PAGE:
The most coveted cyclocross tire is back, two decades after it was first released.
Michelin quietly unveiled the green Michelin Mud on its website in early 2019, and since the day we noticed, we’ve been working hard to get our hands on a set.
While the tires have been rolling through European dirt for a few months, U.S. cyclocrossers have had to wait. We’ve got some miles on a pair now. Were they worth the wait? Should they be your tire of choice for the expected-to-be-muddy Nationals outside Tacoma, or your late-season races? Read on for our initial review.
Missed the Boat, or Fashionably Late?
A lot can change in 20 years.
Two decades ago, Michelin had a good thing going. The French tire company released two cyclocross clinchers to replace its unique but narrow Hi-Lite Cross, and they were an instant hit.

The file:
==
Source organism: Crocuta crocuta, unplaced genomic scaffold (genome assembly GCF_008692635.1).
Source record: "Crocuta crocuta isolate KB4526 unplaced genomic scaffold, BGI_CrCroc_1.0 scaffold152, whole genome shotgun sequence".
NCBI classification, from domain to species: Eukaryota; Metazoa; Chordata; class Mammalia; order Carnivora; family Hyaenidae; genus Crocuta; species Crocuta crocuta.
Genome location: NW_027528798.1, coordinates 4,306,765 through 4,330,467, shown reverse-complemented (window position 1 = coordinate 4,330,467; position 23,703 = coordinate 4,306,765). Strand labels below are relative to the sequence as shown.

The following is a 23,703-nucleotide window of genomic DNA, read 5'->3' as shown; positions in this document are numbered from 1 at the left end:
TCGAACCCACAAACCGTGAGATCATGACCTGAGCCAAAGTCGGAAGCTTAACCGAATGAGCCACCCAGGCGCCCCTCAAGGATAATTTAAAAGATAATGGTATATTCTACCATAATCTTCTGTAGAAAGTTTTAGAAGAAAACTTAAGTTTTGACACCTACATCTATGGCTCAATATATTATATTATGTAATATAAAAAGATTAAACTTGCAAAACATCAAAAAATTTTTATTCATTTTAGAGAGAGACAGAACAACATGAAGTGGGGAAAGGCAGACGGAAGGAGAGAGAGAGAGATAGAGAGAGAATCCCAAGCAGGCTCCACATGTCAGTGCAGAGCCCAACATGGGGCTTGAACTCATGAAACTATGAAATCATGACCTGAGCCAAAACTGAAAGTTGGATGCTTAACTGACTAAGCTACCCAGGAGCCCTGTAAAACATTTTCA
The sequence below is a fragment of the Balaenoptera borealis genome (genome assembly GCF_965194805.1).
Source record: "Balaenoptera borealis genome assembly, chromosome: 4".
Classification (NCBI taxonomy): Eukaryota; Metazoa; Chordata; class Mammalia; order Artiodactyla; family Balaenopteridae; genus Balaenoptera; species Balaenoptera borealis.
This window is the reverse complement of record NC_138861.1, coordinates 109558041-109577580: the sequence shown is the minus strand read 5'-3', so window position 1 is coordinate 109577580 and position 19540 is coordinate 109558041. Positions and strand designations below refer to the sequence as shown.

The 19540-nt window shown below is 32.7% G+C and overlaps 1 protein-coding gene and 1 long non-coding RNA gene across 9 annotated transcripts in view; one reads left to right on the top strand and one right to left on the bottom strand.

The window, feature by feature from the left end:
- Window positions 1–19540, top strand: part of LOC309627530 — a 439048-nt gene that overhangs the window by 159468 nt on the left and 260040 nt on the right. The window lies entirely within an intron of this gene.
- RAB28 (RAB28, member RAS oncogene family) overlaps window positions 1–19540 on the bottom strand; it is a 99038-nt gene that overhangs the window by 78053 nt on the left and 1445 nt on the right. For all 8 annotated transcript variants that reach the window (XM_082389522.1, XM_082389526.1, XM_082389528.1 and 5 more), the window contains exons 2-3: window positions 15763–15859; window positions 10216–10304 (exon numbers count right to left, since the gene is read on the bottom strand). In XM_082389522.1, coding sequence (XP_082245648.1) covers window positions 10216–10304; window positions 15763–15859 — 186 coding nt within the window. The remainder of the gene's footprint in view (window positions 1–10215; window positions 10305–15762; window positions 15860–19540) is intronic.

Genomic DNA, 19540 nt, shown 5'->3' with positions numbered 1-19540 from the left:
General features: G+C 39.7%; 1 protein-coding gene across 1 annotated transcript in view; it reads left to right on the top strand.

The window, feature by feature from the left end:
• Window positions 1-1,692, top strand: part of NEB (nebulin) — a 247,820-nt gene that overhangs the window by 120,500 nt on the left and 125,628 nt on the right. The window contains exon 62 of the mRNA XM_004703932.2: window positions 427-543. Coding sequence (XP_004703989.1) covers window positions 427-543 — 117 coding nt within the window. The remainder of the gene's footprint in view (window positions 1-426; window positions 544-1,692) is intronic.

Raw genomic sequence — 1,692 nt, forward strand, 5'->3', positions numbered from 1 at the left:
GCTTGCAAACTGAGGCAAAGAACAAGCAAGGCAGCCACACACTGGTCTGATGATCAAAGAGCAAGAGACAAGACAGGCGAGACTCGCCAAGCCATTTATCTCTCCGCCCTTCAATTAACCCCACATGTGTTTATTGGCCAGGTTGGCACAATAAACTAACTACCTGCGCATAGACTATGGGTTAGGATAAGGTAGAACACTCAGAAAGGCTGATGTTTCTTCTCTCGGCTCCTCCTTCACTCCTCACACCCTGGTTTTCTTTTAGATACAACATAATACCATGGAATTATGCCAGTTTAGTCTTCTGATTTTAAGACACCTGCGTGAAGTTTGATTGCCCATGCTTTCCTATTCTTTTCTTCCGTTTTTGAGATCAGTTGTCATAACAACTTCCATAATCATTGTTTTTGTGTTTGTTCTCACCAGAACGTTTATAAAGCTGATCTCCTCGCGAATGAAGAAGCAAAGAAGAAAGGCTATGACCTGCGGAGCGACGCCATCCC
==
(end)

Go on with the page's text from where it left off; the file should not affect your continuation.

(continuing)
The 30mm Michelin Mud and Sprint tires gave racers easy access to two treads that collectively had racers ready for almost any type of course. More importantly, they were huge compared to other 30mm offerings, and would inflate to 32 or 33mm on many rims. Most importantly, they were green and instantly recognizable.
The tires, as clinchers, would help American Matt Kelly win a snowy Poprad Cyclocross Worlds, and pros would pick them over tubulars in certain muddy or icy conditions.
When Michelin halted production in the early 2000s, and replaced the tire with the black, narrower Mud2, just like any celebrated vintage wine, the green Mud 2, and to a lesser extent the Sprint, rocketed up in value. NOS eBay listings commanded over $100 per tire at their peak, while tire geeks like Brook Watts and World Champs like Niels Albert stashed the treads away in their virtual tire cellars for future conversions into tubulars, and others gifted their toddlers better grip for mixed-terrain balance bike adventures.